A star system 94 light-years away stepped in as a potential candidate for intelligent life, after Russian astronomers detected a radio signal emerging from within.
HD 164595 is a solar system a few billion years older than the Sun, centered on a star of comparable size and brightness to the Sun. The only planet we know of so far in the system is Neptune-sized, which makes it highly unlikely to host life, but other planets may still lurk undiscovered in the system.
Before recently, HD 164595 was relatively uninteresting, a solar system like any other, but Russian scientists working with an Italian researcher, Claudio Maccone, the chair of the International Academy of Astronautics Permanent SETI Committee found an interesting signal originating there. Just to be clear: no one is saying that this is an alien signal, but it’s a possibility – unlikely, but still a possibility.
Based on the signal’s characteristics, a potential alien society would have to generate about 100 billion billion watts of energy to blast it out in all directions – a tremendous effort. Even if they somehow sent the signal only in Earth’s direction, they’d still need to produce over a trillion watts. That’s a huge figure, says Seth Shostak, of the SETI Institute in Mountain View, California, who was not part of the team.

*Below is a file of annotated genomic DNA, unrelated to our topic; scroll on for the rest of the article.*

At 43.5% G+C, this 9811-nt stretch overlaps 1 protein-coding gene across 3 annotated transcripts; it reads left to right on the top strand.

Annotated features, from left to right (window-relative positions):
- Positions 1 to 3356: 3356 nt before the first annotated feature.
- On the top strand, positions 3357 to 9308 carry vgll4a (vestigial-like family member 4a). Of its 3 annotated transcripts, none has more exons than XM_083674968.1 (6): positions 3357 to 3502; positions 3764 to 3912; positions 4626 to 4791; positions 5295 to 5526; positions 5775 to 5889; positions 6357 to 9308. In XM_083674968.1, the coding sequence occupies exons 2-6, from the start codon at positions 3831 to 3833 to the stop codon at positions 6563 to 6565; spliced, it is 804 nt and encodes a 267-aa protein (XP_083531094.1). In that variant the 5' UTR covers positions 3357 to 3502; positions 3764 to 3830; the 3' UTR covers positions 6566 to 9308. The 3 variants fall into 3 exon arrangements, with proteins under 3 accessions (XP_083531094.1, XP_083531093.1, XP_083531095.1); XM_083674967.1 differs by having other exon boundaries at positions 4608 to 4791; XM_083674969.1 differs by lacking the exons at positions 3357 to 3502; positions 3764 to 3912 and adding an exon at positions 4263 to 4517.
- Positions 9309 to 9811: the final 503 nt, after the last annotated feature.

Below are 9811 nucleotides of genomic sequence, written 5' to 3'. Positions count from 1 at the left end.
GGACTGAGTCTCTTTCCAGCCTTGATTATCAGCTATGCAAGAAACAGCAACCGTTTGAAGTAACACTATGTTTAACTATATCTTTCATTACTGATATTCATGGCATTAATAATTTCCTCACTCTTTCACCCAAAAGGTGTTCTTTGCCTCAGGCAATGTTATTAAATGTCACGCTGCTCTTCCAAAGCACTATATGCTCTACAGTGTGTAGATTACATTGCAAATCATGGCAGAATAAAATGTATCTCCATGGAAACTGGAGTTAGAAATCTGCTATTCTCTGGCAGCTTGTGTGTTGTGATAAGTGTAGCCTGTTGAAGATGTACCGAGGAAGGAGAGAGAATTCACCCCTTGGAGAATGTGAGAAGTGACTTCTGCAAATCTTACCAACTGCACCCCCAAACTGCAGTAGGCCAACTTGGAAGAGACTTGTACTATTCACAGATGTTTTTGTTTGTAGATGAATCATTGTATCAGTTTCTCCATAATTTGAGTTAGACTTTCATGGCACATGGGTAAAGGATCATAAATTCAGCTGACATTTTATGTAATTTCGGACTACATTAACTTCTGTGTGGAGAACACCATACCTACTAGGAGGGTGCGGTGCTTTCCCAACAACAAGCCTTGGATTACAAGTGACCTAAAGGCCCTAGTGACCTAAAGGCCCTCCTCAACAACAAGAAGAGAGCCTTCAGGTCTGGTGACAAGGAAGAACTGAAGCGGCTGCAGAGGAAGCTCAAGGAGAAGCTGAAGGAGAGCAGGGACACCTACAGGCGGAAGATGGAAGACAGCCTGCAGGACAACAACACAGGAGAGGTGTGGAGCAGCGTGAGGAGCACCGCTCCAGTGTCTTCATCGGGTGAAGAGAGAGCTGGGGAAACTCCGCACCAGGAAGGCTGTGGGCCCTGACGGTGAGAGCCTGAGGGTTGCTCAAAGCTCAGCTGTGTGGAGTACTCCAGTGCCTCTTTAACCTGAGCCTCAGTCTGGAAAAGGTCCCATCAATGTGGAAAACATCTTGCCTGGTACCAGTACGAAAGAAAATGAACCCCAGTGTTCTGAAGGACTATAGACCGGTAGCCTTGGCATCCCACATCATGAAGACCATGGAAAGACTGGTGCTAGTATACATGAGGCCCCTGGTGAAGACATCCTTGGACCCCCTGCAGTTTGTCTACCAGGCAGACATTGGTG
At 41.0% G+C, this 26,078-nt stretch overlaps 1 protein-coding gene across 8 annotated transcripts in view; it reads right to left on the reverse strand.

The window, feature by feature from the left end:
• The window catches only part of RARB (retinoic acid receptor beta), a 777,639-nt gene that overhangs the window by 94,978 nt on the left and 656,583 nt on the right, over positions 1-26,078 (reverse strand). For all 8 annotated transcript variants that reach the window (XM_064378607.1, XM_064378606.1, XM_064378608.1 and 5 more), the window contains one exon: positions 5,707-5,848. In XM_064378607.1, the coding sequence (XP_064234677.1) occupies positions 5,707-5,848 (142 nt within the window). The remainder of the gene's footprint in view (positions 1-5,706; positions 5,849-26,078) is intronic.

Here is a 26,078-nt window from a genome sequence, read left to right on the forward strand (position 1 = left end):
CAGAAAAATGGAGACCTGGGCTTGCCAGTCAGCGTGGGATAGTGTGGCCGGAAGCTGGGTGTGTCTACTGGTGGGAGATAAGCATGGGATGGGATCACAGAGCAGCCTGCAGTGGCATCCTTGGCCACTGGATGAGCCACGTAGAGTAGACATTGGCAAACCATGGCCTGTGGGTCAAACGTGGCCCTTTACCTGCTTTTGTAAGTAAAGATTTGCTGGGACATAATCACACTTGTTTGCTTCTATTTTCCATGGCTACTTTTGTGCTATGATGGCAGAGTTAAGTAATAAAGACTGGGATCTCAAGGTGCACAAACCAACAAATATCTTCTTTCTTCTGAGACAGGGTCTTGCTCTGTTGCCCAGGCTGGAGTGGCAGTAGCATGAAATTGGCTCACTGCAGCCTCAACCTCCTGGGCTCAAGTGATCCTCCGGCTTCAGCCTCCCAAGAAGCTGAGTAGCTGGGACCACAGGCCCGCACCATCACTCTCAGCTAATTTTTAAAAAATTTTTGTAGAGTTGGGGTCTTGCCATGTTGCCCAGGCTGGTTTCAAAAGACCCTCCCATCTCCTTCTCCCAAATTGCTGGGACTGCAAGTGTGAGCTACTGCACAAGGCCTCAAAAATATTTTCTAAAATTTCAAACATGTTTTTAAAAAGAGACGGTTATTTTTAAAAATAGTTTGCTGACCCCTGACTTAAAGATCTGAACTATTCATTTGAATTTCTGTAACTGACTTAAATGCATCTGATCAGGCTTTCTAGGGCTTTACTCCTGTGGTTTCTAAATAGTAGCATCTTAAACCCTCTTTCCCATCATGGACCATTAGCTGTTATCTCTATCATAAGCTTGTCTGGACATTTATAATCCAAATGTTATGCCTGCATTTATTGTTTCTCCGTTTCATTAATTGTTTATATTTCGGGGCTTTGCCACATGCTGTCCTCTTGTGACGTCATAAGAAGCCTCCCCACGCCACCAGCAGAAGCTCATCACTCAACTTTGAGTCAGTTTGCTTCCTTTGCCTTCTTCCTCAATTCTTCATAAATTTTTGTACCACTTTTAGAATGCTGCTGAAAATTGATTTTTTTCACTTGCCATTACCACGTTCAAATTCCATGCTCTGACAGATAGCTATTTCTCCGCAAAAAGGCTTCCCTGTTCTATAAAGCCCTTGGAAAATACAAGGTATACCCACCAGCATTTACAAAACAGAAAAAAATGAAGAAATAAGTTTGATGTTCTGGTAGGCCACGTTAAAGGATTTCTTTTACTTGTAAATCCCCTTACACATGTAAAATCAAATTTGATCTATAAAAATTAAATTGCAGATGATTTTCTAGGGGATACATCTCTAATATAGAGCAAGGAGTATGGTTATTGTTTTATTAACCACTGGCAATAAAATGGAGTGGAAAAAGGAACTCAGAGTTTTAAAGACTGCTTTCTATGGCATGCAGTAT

“The first number is hundreds of times more than all the sunlight falling on Earth,” he said. “That’s a very big energy bill.”
This is an effort much larger than what we could do from Earth, and the possibility that this is indeed an alien signal doesn’t seem terribly promising.
“Nonetheless, one should check out all reasonable possibilities, given the importance of the subject,” a SETI statement reads. “Consequently, the Allen Telescope Array (ATA) was swung in the direction of HD 164595 beginning on the evening of August 28. According to our scientists Jon Richards and Gerry Harp, it has so far not found any signal anywhere in the very large patch of sky covered by the ATA.”
There’s a good chance we may have gotten worked up for nothing and the signal could have natural (astronomic) causes. In the end, we can only say that this is something “interesting,” Shostak writes.
“So what’s the bottom line? Could it be another society sending a signal our way? Of course, that’s possible. However, there are many other plausible explanations for this claimed transmission – including terrestrial interference. Without a confirmation of this signal, we can only say that it’s “interesting.” “
Dragos has been working in geology for six years, and loving every minute of it. Now, his more recent focus is on paleoclimate and climatic evolution, though in his spare time, he also dedicates a lot of time to chaos theory and complex systems.